Aeroscreen takes pole position in safety debate
While the concept of cockpit protection remains divisive, Red Bull’s proposal is the more favoured of the two tested so far
Formula 1 is moving towards adopting Red Bull’s ‘aeroscreen’ as the form of mandatory cockpit head protection for next season.
The FIA is still pushing ahead with plans to introduce this controversial new approach to safety, and the aeroscreen has supplanted the ‘halo’ tested by Ferrari pre-season as the preferred method. The fundamental reason is that the Red Bull concept is considered to be the more aesthetically pleasing of the two options. The aeroscreen pioneered by Red Bull is favoured over the halo due to its greater frontal protection
Both devices are primarily designed to protect a driver from larger pieces of flying debris – for example, a wheel – hitting the car from the front. The driver’s head will remains unprotected from above in both cases, but this is not considered an issue since an F1 car will, by definition, always be moving quickly when any such object strikes – ensuring the trajectory is highly unlikely to be vertical. The aeroscreen has the added benefit of providing extra frontal protection from smaller pieces of debris, which could penetrate between the halo’s structure and the car.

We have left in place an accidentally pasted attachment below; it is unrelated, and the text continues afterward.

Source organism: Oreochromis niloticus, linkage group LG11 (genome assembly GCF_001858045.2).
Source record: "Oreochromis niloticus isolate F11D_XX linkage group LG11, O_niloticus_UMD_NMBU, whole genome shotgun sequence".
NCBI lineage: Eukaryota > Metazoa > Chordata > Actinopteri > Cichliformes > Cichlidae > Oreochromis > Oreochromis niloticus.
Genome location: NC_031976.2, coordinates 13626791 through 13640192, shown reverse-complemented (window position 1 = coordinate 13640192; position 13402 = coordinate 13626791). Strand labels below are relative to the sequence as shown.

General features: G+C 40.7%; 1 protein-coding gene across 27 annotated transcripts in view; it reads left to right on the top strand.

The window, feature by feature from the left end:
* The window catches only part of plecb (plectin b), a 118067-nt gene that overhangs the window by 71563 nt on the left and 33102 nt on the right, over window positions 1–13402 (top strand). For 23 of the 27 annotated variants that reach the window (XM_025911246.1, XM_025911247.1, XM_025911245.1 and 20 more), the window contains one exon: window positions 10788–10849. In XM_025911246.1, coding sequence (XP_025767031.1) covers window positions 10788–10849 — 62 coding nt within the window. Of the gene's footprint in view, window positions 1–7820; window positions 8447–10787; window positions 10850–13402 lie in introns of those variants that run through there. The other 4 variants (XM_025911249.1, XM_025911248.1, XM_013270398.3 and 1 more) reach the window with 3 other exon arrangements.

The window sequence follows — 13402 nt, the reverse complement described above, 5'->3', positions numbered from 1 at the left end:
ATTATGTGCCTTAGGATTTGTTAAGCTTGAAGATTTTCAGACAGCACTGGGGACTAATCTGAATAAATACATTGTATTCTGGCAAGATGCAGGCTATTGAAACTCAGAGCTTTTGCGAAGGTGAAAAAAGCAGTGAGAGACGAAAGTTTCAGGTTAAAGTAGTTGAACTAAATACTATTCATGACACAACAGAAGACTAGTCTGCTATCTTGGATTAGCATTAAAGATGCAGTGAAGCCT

However, a problem has emerged in that the structure of the aeroscreen intrudes on what the FIA refers to as the “free head space” – the area it determines must remain free of bodywork because it marks the extremities of where a driver’s head could move to as it is thrown around in an accident. The areas in question are forward of the driver at an angle of about 45°. FIA race director Charlie Whiting met with Red Bull at the Spanish Grand Prix to discuss what could be done about this.
Because of these ongoing concerns, the FIA is also still pressing ahead with perfecting the halo for now. A new version of the device, made from titanium rather than the steel used initially, will be trialled in the near future.
None of the issues currently under discussion is considered a potential road block to the adoption of extra head protection, and F1 remains on a path to embrace it for 2017.
• For an in-depth look at the relative merits of halos and aeroscreens, read our feature on p70